Alan Rosenstein, M.D., M.B.A., is Vice President and Medical Director, VHA West Coast. He is a nationally-recognized expert in the prevalence and management of disruptive behavior in healthcare. Michelle O'Daniel, M.H.A., M.S.G., is Director of Member Services at VHA. Dr. Rosenstein and Ms. O'Daniel have published extensively on the topic of disruptive behavior. Rosenstein and O'Daniel advocate a strategy to address disruptive behavior that includes: raising awareness through surveys, developing policies and procedures for reporting, and education. This education links disruptive behavior to adverse events and identifies structured teamwork and communication skills such as those in the TeamSTEPPS curriculum essential to managing disruptive behavior.
Executing the TeamSTEPPS teamwork system should result in changing the knowledge, attitudes and performance of healthcare providers related to teamwork. Executing TeamSTEPPS requires an understanding of team structure and the skills to lead teams, monitor the situation, communicate effectively, provide mutual support to team members.
Executing leadership in the context of teamwork requires the following skills:
- Organize the team
- Articulate clear goals
- Make decisions through collective input of members
- Empower members to speak up and challenge, when appropriate
- Actively promote and facilitate good teamwork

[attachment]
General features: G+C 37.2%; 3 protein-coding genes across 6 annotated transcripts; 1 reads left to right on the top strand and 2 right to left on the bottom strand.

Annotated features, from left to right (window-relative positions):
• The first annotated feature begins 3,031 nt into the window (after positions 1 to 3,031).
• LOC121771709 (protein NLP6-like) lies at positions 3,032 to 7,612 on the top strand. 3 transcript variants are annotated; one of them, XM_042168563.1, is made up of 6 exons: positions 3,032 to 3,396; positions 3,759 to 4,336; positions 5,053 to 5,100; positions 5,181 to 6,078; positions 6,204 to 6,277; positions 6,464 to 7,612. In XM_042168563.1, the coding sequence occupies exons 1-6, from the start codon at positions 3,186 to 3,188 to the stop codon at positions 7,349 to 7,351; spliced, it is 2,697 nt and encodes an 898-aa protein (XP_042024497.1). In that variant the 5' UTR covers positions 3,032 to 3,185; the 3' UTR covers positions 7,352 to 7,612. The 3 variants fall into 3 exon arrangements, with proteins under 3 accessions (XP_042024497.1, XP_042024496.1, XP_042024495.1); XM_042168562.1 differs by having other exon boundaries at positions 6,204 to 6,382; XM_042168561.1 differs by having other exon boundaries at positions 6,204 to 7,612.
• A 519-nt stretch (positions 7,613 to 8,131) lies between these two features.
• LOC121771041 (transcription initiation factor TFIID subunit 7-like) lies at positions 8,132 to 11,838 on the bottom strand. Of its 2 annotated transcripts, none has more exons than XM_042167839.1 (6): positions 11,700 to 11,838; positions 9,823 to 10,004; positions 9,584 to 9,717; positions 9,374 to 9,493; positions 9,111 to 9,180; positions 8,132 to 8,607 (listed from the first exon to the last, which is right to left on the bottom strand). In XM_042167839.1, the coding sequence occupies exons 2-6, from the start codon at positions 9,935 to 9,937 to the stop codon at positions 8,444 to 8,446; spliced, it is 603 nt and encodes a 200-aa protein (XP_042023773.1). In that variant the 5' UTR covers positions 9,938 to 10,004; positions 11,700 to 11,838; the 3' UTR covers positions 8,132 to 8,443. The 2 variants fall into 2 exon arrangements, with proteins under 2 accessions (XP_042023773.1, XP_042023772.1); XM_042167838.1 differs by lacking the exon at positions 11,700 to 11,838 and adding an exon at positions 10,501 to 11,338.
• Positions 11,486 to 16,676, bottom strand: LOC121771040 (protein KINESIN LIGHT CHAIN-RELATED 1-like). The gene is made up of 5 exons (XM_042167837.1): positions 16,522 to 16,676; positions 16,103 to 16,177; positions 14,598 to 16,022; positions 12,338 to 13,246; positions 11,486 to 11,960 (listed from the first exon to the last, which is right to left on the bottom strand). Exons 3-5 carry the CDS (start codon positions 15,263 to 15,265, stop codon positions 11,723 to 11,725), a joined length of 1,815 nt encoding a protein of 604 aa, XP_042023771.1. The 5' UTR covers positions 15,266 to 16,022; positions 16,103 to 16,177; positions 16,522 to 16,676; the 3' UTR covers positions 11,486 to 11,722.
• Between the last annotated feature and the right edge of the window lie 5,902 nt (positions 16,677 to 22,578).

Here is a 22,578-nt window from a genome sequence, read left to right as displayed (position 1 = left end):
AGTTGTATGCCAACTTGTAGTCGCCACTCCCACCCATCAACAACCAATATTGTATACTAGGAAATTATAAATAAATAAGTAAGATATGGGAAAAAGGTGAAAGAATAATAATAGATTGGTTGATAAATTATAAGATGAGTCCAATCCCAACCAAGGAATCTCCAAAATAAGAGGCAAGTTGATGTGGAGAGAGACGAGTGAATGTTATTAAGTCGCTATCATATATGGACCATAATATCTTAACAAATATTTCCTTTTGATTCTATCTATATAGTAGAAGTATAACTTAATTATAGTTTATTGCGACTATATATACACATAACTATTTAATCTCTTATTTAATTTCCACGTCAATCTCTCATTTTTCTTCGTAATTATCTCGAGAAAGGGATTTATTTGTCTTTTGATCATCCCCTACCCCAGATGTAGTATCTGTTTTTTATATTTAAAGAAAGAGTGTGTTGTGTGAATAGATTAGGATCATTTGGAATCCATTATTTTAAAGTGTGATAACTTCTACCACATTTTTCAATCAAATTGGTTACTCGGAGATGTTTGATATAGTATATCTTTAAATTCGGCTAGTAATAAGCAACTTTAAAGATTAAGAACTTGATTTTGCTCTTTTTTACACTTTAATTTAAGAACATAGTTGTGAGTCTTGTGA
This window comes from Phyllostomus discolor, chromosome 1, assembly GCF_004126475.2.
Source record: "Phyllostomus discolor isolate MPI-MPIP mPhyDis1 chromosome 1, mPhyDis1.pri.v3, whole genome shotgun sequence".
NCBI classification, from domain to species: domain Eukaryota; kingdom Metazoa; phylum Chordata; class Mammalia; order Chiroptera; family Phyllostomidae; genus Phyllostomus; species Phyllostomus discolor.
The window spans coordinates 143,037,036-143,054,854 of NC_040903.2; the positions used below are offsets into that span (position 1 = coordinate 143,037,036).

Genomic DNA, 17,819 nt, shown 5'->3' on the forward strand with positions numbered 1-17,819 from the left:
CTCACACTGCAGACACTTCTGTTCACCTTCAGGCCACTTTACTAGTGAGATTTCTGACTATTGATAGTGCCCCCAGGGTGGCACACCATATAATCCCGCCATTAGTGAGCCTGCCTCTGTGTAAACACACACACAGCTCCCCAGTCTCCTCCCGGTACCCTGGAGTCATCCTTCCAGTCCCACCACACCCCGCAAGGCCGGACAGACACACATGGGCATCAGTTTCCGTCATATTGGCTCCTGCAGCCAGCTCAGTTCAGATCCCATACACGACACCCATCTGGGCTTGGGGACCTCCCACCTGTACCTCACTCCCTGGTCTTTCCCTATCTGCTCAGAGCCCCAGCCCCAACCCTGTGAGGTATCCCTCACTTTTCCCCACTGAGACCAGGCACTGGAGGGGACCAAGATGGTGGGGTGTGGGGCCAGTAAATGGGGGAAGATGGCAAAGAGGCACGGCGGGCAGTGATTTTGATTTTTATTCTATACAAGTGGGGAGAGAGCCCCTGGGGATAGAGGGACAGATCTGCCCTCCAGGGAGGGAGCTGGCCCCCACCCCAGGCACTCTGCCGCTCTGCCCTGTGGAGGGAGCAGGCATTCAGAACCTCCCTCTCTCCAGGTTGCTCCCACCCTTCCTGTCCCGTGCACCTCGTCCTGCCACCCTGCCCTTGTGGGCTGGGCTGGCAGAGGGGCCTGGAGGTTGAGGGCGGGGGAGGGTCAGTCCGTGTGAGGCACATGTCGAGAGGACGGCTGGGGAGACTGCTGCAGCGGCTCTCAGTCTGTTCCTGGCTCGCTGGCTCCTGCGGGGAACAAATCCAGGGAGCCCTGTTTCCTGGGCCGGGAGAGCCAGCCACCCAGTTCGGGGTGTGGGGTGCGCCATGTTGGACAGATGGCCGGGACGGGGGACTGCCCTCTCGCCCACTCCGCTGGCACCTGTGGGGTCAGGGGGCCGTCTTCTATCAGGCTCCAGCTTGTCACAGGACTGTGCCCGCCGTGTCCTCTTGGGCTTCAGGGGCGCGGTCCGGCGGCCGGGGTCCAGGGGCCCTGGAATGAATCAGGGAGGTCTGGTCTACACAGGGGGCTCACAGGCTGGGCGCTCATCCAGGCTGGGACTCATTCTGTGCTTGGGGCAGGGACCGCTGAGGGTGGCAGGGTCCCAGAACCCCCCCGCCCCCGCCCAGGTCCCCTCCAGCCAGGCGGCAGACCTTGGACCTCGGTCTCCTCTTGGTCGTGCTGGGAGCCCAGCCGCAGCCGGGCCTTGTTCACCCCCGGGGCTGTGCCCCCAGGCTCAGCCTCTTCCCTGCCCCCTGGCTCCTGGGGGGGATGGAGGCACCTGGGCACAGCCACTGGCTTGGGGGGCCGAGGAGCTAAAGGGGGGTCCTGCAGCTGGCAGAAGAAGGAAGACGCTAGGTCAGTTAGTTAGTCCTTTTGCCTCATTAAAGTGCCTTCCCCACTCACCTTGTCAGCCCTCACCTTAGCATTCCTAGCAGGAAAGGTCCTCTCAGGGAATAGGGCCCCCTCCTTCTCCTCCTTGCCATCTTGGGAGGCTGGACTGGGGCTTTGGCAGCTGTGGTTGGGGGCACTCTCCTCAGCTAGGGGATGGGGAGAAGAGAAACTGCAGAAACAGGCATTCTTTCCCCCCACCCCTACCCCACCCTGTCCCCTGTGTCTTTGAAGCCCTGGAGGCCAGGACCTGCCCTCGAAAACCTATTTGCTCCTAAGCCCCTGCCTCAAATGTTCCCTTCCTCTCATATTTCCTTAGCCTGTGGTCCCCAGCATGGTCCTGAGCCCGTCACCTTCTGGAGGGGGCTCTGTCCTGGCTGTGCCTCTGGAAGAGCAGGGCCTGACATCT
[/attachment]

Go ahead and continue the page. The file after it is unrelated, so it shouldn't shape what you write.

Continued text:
- Skillful at conflict resolution
Executing situation monitoring requires actively scanning the behaviors and actions of those around you to assess elements of the situation or environment.
Executing mutual support is the essence of teamwork Protects team members from work overload situations that may reduce effectiveness and increase the risk of error
Team members foster a climate in which it is expected that assistance will be actively sought and offered as a method for reducing the occurrence of error.
- Complete: all relevant information is communicated
- Clear: convey information that is plainly understood
- Brief: communicate the information in a concise manner
- - Offer and request information in an appropriate timeframe
- - Verify authenticity
- - Validate or acknowledge information
In flexible organizations that value reporting, authority patterns relax when safety information is exchanged because those with authority respect the knowledge of front-line workers. SBAR is a tool that structures communication (informal reporting) and ensures that healthcare providers exchange critical patient information in a manner that overcomes barriers to effective communication. These barriers include the traditional authority patterns in healthcare, gender, ethnicity, and differences in communication styles. By using SBAR, one provider systematically provides information about a Situation (what is happening) and the Background leading up to the situation, provides his/her Assessment of the problem, and his/her Recommendation to address the problem described in the situation. SBAR enables reporting information in a structured format that supports effective communication across authority gradients. As such, the SBAR technique is a practice that requires interaction between a reporting culture and a flexible culture.